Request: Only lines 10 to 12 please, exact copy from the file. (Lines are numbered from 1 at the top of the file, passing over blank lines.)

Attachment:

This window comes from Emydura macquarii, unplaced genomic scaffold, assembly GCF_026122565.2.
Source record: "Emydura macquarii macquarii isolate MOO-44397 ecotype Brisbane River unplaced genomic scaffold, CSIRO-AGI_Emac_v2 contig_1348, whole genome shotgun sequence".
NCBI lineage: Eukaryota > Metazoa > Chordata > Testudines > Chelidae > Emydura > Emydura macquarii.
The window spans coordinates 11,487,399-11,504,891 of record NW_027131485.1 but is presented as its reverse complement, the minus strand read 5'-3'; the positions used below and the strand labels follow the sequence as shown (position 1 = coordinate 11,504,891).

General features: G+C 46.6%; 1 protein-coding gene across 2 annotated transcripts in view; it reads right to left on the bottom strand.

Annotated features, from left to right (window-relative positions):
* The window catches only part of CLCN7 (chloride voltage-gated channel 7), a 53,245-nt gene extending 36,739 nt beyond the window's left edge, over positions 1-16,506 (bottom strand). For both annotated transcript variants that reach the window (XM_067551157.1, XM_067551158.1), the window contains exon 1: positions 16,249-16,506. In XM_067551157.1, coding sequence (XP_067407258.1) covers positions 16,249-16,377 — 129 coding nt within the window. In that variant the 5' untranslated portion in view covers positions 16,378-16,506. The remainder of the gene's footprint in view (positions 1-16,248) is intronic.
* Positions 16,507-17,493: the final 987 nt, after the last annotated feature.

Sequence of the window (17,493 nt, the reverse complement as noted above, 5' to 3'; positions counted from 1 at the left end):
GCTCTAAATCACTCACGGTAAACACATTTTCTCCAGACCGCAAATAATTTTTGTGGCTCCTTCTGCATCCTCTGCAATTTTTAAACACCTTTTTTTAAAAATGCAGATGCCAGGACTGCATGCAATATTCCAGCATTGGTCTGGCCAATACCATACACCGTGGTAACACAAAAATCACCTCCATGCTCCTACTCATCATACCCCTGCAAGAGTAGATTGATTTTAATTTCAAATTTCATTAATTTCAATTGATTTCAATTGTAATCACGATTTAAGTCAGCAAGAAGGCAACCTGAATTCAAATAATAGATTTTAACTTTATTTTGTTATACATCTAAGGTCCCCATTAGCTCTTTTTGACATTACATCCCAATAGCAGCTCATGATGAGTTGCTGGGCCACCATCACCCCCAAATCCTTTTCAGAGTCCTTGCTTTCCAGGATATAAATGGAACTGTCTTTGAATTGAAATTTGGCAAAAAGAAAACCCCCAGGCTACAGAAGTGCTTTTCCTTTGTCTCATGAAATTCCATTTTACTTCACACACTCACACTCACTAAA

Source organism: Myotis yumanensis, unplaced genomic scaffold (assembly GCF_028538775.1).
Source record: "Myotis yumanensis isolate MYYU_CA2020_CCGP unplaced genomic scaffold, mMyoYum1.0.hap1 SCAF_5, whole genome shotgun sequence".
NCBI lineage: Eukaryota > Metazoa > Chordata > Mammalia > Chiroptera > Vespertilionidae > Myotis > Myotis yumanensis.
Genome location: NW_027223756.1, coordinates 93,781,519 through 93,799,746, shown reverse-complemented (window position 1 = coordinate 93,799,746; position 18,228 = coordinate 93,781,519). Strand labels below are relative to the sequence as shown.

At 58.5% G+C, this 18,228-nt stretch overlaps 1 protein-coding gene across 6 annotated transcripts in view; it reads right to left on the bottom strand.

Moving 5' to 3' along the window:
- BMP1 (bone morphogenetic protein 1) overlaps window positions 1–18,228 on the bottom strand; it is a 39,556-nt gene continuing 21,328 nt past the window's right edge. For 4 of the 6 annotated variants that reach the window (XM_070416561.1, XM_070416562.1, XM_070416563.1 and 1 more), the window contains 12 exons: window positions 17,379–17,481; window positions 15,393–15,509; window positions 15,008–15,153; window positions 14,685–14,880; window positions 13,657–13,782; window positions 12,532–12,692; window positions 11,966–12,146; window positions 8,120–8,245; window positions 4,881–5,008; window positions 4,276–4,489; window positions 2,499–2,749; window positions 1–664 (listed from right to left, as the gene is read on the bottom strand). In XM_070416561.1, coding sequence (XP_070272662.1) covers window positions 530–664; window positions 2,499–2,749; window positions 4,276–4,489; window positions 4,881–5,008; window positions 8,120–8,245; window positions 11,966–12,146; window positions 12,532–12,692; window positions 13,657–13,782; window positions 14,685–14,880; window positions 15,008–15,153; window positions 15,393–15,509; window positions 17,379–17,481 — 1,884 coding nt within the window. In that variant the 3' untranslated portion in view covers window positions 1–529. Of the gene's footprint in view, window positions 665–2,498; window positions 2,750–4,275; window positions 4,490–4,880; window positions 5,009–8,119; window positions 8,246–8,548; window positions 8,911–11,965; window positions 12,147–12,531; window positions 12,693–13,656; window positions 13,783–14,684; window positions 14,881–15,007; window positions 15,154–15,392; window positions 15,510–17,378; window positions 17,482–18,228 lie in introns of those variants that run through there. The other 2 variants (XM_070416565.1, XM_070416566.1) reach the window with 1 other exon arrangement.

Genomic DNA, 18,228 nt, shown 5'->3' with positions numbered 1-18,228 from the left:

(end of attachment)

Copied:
GCTCTAAATCACTCACGGTAAACACATTTTCTCCAGACCGCAAATAATTTTTGTGGCTCCTTCTGCATCCTCTGCAATTTTTAAACACCTTTTTTTAAAAATGCAGATGCCAGGACTGCATGCAATATTCCAGCATTGGTCTGGCCAATACCATACACCGTGGTAACACAAAAATCACCTCCATGCTCCTACTCATCATACCCCTGCAAGAGTAGATTGATTTTAATTTCAAATTTCATTAATTTCAATTGATTTCAATTGTAATCACGATTTAAGTCAGCAAGAAGGCAACCTGAATTCAAATAATAGATTTTAACTTTATTTTGTTATACATCTAAGGTCCCCATTAGCTCTTTTTGACATTACATCCCAATAGCAGCTCATGATGAGTTGCTGGGCCACCATCACCCCCAAATCCTTTTCAGAGTCCTTGCTTTCCAGGATATAAATGGAACTGTCTTTGAATTGAAATTTGGCAAAAAGAAAACCCCCAGGCTACAGAAGTGCTTTTCCTTTGTCTCATGAAATTCCATTTTACTTCACACACTCACACTCACTAAA

Source organism: Myotis yumanensis, unplaced genomic scaffold (assembly GCF_028538775.1).
Source record: "Myotis yumanensis isolate MYYU_CA2020_CCGP unplaced genomic scaffold, mMyoYum1.0.hap1 SCAF_5, whole genome shotgun sequence".